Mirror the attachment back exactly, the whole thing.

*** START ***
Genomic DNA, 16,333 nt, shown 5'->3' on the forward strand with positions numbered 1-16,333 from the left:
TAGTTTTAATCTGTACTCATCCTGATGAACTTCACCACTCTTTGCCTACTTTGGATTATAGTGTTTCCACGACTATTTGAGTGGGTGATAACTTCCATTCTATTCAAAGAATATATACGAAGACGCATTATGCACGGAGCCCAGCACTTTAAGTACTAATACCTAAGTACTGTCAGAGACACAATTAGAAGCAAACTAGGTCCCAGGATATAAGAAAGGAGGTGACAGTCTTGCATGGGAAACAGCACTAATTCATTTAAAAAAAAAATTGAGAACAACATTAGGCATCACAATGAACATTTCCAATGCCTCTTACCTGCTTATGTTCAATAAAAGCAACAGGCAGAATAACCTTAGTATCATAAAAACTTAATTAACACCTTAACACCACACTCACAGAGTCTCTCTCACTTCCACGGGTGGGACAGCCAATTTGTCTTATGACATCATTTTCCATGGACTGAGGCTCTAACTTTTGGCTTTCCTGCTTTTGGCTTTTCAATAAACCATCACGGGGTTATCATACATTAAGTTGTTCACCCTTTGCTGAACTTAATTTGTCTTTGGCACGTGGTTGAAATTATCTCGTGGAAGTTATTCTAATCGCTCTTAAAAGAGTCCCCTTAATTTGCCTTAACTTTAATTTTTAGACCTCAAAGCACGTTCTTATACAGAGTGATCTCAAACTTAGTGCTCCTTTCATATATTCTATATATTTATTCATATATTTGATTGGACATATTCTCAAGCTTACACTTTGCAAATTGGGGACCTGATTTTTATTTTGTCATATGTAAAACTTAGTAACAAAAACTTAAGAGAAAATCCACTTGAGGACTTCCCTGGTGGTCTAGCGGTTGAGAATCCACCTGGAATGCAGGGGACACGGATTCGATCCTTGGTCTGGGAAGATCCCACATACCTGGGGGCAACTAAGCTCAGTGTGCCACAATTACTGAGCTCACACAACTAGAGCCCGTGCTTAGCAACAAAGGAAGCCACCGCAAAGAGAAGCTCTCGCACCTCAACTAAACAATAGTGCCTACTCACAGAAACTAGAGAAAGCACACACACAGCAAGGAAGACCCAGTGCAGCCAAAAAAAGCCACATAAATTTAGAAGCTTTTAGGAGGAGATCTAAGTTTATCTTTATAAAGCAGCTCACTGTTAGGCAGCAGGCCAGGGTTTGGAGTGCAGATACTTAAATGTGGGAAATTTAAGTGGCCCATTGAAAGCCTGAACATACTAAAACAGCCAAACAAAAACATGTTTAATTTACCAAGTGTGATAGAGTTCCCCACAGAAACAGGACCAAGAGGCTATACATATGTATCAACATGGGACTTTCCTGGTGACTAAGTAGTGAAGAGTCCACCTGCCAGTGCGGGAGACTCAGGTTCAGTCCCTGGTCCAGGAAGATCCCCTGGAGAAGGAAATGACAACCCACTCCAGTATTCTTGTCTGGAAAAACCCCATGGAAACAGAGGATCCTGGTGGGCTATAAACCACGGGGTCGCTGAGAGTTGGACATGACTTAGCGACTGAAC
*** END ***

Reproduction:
Genomic DNA, 16,333 nt, shown 5'->3' on the forward strand with positions numbered 1-16,333 from the left:
TAGTTTTAATCTGTACTCATCCTGATGAACTTCACCACTCTTTGCCTACTTTGGATTATAGTGTTTCCACGACTATTTGAGTGGGTGATAACTTCCATTCTATTCAAAGAATATATACGAAGACGCATTATGCACGGAGCCCAGCACTTTAAGTACTAATACCTAAGTACTGTCAGAGACACAATTAGAAGCAAACTAGGTCCCAGGATATAAGAAAGGAGGTGACAGTCTTGCATGGGAAACAGCACTAATTCATTTAAAAAAAAAATTGAGAACAACATTAGGCATCACAATGAACATTTCCAATGCCTCTTACCTGCTTATGTTCAATAAAAGCAACAGGCAGAATAACCTTAGTATCATAAAAACTTAATTAACACCTTAACACCACACTCACAGAGTCTCTCTCACTTCCACGGGTGGGACAGCCAATTTGTCTTATGACATCATTTTCCATGGACTGAGGCTCTAACTTTTGGCTTTCCTGCTTTTGGCTTTTCAATAAACCATCACGGGGTTATCATACATTAAGTTGTTCACCCTTTGCTGAACTTAATTTGTCTTTGGCACGTGGTTGAAATTATCTCGTGGAAGTTATTCTAATCGCTCTTAAAAGAGTCCCCTTAATTTGCCTTAACTTTAATTTTTAGACCTCAAAGCACGTTCTTATACAGAGTGATCTCAAACTTAGTGCTCCTTTCATATATTCTATATATTTATTCATATATTTGATTGGACATATTCTCAAGCTTACACTTTGCAAATTGGGGACCTGATTTTTATTTTGTCATATGTAAAACTTAGTAACAAAAACTTAAGAGAAAATCCACTTGAGGACTTCCCTGGTGGTCTAGCGGTTGAGAATCCACCTGGAATGCAGGGGACACGGATTCGATCCTTGGTCTGGGAAGATCCCACATACCTGGGGGCAACTAAGCTCAGTGTGCCACAATTACTGAGCTCACACAACTAGAGCCCGTGCTTAGCAACAAAGGAAGCCACCGCAAAGAGAAGCTCTCGCACCTCAACTAAACAATAGTGCCTACTCACAGAAACTAGAGAAAGCACACACACAGCAAGGAAGACCCAGTGCAGCCAAAAAAAGCCACATAAATTTAGAAGCTTTTAGGAGGAGATCTAAGTTTATCTTTATAAAGCAGCTCACTGTTAGGCAGCAGGCCAGGGTTTGGAGTGCAGATACTTAAATGTGGGAAATTTAAGTGGCCCATTGAAAGCCTGAACATACTAAAACAGCCAAACAAAAACATGTTTAATTTACCAAGTGTGATAGAGTTCCCCACAGAAACAGGACCAAGAGGCTATACATATGTATCAACATGGGACTTTCCTGGTGACTAAGTAGTGAAGAGTCCACCTGCCAGTGCGGGAGACTCAGGTTCAGTCCCTGGTCCAGGAAGATCCCCTGGAGAAGGAAATGACAACCCACTCCAGTATTCTTGTCTGGAAAAACCCCATGGAAACAGAGGATCCTGGTGGGCTATAAACCACGGGGTCGCTGAGAGTTGGACATGACTTAGCGACTGAAC